A Tale Of Two Egos
02/21/2003
Special to The Jewish Week
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At the height of their contest for Cezanne's mantle as the leader of the French avant-garde, Henri Matisse and Pablo Picasso agreed to swap pictures. Over the previous two years, Paris' leading provocateur Matisse had steadily ceded ground to the newcomer Picasso, until the fall of 1907, when the two men were deadlocked.

Matisse selected Picasso's still-life "Pitcher, Bowl and Lemon," a jagged composition of vertiginous angles, while Picasso opted for Matisse's "Portrait of Marguerite," a seductively colored image of the artist's eldest daughter. Picasso is said to have later used the canvas as a dartboard.

"Matisse and Picasso chose ... the picture that was undoubtedly the least interesting either of them had done. Later each one used it as an example, the picture he had chosen, of the weaknesses of the other one," Gertrude Stein wrote in her memoir "The Autobiography of Alice B. Toklas."

Now, the two pictures have been reunited in the first gallery of the eagerly awaited blockbuster "Matisse Picasso," which recently opened at MoMA QNS. Their striking stylistic disparity sets the tone for a dazzling exhibition of 132 paintings, drawings and sculptures assembled by an international team of curators. This cascade of astute juxtapositions reduces the cacophony of 20th century art into a unique visual dialogue between two great masters.

The curators source much of the raison d'tre of the exhibition in Picasso's retrospective words, "No one has ever looked at Matisse's painting more carefully than I, and no one has ever looked at mine more carefully than he." Though Matisse (1869-1954) and Picasso (1881-1973) ended up by the early 1950s as old friends living in the south of France, Stein might have objected to MoMA's tendency to sugarcoat the fierceness of the early years of their relationship.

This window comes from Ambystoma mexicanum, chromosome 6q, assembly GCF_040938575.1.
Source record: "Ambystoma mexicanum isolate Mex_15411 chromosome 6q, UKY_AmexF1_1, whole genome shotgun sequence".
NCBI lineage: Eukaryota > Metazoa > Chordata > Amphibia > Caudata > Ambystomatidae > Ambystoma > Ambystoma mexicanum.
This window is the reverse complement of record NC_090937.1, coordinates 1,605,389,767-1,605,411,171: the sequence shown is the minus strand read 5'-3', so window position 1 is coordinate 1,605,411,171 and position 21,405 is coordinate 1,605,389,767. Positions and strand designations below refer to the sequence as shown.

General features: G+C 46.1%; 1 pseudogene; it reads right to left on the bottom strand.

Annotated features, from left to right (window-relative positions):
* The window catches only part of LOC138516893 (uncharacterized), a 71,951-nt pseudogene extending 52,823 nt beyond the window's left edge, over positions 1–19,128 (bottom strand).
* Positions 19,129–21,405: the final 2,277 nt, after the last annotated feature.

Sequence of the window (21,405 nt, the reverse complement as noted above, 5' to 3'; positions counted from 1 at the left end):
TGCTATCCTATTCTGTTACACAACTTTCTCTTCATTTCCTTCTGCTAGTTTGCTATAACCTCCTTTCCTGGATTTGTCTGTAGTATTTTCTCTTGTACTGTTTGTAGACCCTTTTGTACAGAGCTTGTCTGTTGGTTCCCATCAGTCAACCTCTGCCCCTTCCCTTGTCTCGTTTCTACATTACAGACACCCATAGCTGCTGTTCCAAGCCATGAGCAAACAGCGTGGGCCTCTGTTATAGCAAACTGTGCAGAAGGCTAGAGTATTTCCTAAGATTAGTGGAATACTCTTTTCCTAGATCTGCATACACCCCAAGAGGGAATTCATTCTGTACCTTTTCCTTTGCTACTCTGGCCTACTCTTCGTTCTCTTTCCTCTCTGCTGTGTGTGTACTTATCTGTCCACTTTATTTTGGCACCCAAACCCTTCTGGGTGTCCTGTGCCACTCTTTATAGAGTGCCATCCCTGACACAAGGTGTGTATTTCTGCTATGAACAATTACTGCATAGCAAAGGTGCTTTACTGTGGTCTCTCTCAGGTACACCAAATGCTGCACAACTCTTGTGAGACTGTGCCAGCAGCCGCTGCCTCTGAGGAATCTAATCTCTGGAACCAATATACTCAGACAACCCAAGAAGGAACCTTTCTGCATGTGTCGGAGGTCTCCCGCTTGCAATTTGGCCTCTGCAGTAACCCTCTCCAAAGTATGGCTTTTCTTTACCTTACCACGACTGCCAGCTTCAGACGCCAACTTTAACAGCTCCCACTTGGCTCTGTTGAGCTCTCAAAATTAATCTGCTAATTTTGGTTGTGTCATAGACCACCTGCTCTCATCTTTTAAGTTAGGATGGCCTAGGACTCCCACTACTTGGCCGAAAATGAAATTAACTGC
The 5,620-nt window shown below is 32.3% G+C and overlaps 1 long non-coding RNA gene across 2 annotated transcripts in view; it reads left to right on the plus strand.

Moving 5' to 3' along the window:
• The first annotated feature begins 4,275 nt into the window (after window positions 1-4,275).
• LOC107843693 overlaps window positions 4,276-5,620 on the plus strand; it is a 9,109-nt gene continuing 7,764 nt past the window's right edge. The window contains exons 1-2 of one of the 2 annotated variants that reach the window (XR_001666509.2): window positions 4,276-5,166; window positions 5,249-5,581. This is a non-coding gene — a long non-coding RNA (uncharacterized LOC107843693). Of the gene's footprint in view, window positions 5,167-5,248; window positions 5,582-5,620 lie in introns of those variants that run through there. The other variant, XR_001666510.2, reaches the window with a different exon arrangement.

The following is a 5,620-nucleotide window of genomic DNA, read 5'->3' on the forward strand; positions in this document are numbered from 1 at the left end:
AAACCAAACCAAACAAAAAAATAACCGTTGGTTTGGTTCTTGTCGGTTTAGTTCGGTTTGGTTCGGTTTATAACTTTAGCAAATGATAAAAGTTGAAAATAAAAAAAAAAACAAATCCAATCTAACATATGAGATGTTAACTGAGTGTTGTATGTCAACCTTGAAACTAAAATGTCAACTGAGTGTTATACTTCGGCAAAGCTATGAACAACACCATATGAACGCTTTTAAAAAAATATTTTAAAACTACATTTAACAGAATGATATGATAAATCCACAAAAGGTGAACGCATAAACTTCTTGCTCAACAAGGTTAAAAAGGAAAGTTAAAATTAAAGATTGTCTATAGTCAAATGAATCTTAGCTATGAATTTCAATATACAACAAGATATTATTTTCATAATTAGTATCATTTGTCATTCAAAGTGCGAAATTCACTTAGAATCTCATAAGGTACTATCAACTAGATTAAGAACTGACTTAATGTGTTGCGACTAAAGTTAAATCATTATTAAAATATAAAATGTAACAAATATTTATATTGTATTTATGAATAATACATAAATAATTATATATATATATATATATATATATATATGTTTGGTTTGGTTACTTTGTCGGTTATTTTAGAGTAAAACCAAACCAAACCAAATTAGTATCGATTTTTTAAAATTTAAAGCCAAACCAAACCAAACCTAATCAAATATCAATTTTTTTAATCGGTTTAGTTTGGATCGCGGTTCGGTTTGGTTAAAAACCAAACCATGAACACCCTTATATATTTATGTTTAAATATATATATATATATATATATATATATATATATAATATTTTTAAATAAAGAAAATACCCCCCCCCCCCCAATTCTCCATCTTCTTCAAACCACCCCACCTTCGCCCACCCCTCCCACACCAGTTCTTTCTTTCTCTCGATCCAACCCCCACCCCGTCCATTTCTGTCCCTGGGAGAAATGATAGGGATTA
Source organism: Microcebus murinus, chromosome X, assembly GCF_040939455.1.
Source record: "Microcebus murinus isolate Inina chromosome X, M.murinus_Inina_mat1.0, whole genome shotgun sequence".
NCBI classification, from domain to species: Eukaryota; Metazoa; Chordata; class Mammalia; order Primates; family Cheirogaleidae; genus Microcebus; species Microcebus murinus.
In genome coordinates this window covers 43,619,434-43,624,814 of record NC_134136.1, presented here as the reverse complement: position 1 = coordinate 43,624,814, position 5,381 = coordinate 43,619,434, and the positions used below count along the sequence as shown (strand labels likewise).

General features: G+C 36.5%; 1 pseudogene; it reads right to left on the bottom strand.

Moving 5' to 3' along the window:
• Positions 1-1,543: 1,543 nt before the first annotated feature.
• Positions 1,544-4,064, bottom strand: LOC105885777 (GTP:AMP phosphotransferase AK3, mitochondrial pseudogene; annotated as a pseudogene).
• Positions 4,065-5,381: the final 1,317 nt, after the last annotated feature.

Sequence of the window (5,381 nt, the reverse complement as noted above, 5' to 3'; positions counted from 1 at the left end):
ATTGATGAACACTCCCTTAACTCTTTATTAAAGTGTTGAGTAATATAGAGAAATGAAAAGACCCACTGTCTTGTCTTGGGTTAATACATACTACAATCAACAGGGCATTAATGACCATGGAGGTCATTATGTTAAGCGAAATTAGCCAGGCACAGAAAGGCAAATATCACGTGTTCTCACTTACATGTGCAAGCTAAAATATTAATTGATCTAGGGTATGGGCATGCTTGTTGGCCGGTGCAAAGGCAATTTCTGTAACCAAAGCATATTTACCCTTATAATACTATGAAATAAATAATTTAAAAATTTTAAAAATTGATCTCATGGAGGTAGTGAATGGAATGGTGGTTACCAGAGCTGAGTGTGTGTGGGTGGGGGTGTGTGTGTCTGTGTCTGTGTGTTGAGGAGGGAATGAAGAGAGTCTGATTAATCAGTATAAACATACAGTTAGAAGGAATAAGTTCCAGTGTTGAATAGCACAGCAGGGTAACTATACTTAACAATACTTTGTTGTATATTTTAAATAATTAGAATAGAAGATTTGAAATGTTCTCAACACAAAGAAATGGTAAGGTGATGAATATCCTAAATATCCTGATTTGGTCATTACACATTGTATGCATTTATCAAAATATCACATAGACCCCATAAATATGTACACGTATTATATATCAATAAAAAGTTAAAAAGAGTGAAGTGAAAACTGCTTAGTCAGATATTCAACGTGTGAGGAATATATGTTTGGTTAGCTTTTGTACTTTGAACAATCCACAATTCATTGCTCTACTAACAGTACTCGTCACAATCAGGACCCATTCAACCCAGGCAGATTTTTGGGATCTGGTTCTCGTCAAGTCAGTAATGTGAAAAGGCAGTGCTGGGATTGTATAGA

Gertrude Stein was one of the essential eyewitnesses of this intense period of modern art, when artists continually invented new styles and revolutions happened at breakneck speed. She is also the most famous member of two Jewish American families that made crucial contributions in supporting the artists just as their reputations were beginning to soar.

"It's clear Gertrude Stein was enormously influential in the early years with the two of them," said John Elderfield, MoMA's chief curator at large, who is organizing the exhibition with Kirk Varhedoe. "When Picasso first met her there were a great many Matisses already hanging on her walls, something that fueled this great relationship." Stein's brother Leo, with whom she lived in their famous apartment at 27 Rue de Fleurus in Montparnasse, was one of Matisse's first supporters, purchasing "Woman with Hat" and other canvases in 1905. When the young Picasso first visited, at the invitation of Leo, the Steins' Saturday evening salon, he confronted the daunting sight of several prized Matisses displayed alongside those of Cezanne.

The young upstart, recently arrived from Barcelona and not yet fluent in French, decided to paint Gertrude Stein's portrait and win his place on their wall. And so the rivalry began before Matisse and Picasso had even met in person. Picasso's "Portrait of Gertrude Stein" (1906) required dozens of challenging sittings over three months, until the frustrated artist erased Stein's face and replaced it from memory in the form of an old Iberian mask, an important moment in his development of cubism. The portrait of the solid, self-confident Jewish lesbian writer also witnesses Stein's role as spirited referee and instigator.